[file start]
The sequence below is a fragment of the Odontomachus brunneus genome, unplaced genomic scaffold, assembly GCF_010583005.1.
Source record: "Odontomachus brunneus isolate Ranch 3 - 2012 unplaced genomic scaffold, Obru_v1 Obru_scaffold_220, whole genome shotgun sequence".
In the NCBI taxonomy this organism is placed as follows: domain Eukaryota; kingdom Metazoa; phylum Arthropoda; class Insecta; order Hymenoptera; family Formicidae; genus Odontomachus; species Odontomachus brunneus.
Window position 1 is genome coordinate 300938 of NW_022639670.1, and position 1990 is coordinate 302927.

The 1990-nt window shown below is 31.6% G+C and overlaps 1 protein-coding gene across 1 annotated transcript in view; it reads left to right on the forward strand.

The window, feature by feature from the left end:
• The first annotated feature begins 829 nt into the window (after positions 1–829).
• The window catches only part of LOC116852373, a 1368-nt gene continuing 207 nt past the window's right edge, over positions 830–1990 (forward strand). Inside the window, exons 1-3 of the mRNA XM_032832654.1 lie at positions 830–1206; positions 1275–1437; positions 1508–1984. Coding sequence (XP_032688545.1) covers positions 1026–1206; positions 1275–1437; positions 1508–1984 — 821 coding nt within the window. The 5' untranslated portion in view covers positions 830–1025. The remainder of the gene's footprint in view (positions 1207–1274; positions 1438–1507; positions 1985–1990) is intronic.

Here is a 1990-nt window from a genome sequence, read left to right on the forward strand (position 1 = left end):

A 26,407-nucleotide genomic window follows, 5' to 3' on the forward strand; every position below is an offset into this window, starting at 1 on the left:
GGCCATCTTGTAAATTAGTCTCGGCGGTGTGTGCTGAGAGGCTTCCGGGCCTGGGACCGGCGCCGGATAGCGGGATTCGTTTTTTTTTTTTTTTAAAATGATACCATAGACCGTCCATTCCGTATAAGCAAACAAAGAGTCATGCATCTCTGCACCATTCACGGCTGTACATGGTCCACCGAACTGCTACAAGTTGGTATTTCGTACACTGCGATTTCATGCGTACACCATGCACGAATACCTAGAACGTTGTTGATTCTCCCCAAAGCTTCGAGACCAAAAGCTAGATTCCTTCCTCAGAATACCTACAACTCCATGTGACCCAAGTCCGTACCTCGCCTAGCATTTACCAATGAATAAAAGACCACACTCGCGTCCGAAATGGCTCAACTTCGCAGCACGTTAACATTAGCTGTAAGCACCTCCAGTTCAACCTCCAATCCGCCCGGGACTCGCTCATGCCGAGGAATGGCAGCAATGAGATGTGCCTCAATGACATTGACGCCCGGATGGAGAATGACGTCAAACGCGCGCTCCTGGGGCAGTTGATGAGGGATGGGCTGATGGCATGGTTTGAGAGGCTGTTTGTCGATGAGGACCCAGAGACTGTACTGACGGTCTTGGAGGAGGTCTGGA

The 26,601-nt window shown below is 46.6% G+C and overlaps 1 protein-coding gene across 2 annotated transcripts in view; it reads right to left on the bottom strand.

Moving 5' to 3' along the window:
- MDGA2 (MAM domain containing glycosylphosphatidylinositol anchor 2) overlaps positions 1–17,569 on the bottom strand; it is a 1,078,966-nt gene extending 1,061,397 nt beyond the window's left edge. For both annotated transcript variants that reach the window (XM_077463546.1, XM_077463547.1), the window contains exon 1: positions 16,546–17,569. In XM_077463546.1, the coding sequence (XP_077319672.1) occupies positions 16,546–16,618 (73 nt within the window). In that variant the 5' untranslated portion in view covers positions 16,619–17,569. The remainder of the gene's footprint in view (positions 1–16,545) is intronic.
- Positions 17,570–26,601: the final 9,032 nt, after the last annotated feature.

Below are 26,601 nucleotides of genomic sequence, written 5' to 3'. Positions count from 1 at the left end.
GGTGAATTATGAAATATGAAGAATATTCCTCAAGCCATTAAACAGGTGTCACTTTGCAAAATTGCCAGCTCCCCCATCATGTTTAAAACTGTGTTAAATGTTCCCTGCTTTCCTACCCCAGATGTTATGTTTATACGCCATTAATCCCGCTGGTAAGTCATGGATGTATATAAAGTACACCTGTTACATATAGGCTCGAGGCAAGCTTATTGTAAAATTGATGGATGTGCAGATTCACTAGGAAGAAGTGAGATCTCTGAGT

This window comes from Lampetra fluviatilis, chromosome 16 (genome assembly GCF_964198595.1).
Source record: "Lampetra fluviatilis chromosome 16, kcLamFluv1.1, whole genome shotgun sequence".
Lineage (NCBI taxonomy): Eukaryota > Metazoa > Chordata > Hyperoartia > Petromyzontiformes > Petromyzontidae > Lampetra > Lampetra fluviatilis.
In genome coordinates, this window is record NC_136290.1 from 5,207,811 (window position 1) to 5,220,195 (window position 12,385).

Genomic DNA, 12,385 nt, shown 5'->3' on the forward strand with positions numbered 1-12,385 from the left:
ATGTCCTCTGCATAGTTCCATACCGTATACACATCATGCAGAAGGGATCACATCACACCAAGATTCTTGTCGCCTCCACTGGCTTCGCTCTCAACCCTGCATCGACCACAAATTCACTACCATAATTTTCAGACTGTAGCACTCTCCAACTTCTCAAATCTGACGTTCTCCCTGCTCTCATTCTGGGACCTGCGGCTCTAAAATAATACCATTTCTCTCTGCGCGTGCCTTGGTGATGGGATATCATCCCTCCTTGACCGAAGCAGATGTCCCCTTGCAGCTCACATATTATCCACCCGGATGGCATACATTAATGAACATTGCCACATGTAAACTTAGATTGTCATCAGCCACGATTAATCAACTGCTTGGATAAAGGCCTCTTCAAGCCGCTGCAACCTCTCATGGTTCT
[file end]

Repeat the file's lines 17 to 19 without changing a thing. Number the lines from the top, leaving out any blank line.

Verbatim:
GGTGAATTATGAAATATGAAGAATATTCCTCAAGCCATTAAACAGGTGTCACTTTGCAAAATTGCCAGCTCCCCCATCATGTTTAAAACTGTGTTAAATGTTCCCTGCTTTCCTACCCCAGATGTTATGTTTATACGCCATTAATCCCGCTGGTAAGTCATGGATGTATATAAAGTACACCTGTTACATATAGGCTCGAGGCAAGCTTATTGTAAAATTGATGGATGTGCAGATTCACTAGGAAGAAGTGAGATCTCTGAGT

This window comes from Lampetra fluviatilis, chromosome 16 (genome assembly GCF_964198595.1).
Source record: "Lampetra fluviatilis chromosome 16, kcLamFluv1.1, whole genome shotgun sequence".